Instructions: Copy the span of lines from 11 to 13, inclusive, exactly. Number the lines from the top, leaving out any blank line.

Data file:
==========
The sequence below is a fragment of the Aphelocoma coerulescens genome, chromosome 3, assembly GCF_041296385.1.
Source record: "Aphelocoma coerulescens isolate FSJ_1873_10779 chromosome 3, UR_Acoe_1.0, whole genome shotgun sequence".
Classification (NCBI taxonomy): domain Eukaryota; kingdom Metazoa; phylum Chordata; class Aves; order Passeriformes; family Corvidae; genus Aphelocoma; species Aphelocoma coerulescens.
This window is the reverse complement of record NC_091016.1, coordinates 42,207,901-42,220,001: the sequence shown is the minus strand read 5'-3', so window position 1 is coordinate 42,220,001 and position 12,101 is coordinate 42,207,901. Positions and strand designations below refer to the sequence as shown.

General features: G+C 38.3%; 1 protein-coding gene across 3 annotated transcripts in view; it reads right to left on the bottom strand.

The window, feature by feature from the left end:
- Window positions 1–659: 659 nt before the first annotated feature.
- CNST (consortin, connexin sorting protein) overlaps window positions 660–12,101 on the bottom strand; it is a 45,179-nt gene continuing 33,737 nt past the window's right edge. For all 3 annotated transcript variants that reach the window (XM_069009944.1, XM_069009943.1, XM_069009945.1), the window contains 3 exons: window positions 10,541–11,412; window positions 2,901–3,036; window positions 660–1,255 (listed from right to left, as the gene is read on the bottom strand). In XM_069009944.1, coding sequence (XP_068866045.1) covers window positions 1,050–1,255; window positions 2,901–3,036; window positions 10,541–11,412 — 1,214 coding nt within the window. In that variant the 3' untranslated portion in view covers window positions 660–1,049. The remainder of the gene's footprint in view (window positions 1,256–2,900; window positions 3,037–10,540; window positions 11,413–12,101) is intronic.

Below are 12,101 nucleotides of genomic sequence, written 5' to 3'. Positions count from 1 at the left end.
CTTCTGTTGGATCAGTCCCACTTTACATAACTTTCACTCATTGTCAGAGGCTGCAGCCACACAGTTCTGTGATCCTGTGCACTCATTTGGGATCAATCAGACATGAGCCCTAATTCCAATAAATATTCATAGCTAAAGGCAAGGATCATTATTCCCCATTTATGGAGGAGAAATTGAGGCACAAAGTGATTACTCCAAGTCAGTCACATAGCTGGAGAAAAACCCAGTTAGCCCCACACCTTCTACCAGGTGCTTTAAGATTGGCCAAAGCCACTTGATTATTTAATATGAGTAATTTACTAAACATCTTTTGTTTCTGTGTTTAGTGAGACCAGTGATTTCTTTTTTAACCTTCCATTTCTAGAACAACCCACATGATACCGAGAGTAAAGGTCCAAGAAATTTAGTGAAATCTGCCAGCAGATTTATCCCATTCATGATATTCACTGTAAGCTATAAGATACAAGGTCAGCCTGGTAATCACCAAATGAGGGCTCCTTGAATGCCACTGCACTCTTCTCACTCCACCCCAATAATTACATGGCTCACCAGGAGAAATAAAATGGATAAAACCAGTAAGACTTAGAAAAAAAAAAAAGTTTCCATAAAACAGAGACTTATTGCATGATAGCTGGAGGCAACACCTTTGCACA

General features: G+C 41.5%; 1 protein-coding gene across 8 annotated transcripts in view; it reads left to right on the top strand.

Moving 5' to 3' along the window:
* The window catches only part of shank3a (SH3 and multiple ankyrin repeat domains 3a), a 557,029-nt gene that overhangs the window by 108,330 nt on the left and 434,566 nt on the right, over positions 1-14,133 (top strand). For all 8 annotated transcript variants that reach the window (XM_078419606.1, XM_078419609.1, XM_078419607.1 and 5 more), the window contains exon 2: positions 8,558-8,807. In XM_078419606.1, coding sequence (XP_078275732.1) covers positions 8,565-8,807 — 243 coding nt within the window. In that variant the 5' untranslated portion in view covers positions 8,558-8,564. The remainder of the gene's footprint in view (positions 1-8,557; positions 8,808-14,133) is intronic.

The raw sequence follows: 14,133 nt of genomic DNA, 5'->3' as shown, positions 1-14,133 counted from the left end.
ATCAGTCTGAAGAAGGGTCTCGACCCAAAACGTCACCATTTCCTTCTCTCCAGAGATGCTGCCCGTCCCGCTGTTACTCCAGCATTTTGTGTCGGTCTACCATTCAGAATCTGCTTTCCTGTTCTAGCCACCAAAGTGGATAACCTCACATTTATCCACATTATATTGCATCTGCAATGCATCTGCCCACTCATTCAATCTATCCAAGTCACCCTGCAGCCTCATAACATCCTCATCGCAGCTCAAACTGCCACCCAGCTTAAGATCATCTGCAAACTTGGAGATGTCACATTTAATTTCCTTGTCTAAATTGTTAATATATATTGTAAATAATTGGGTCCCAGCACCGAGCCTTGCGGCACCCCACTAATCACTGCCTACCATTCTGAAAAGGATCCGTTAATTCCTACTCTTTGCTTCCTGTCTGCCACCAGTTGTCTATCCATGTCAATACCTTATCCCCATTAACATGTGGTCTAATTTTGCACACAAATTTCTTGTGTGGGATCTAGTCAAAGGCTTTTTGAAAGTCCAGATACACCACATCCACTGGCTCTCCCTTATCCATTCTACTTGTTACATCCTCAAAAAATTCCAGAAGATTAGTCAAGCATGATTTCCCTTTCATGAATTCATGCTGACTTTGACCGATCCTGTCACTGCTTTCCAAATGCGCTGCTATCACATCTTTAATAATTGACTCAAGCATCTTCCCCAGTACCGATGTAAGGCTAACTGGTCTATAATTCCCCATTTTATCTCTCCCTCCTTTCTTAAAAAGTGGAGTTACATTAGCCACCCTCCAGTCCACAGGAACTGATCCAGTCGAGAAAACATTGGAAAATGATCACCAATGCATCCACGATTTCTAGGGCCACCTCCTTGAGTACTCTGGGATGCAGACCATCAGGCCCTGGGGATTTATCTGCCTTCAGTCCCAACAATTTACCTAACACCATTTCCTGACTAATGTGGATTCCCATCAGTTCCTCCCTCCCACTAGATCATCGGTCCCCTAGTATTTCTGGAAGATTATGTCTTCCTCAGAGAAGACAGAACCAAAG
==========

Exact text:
General features: G+C 41.5%; 1 protein-coding gene across 8 annotated transcripts in view; it reads left to right on the top strand.

Moving 5' to 3' along the window:
* The window catches only part of shank3a (SH3 and multiple ankyrin repeat domains 3a), a 557,029-nt gene that overhangs the window by 108,330 nt on the left and 434,566 nt on the right, over positions 1-14,133 (top strand). For all 8 annotated transcript variants that reach the window (XM_078419606.1, XM_078419609.1, XM_078419607.1 and 5 more), the window contains exon 2: positions 8,558-8,807. In XM_078419606.1, coding sequence (XP_078275732.1) covers positions 8,565-8,807 — 243 coding nt within the window. In that variant the 5' untranslated portion in view covers positions 8,558-8,564. The remainder of the gene's footprint in view (positions 1-8,557; positions 8,808-14,133) is intronic.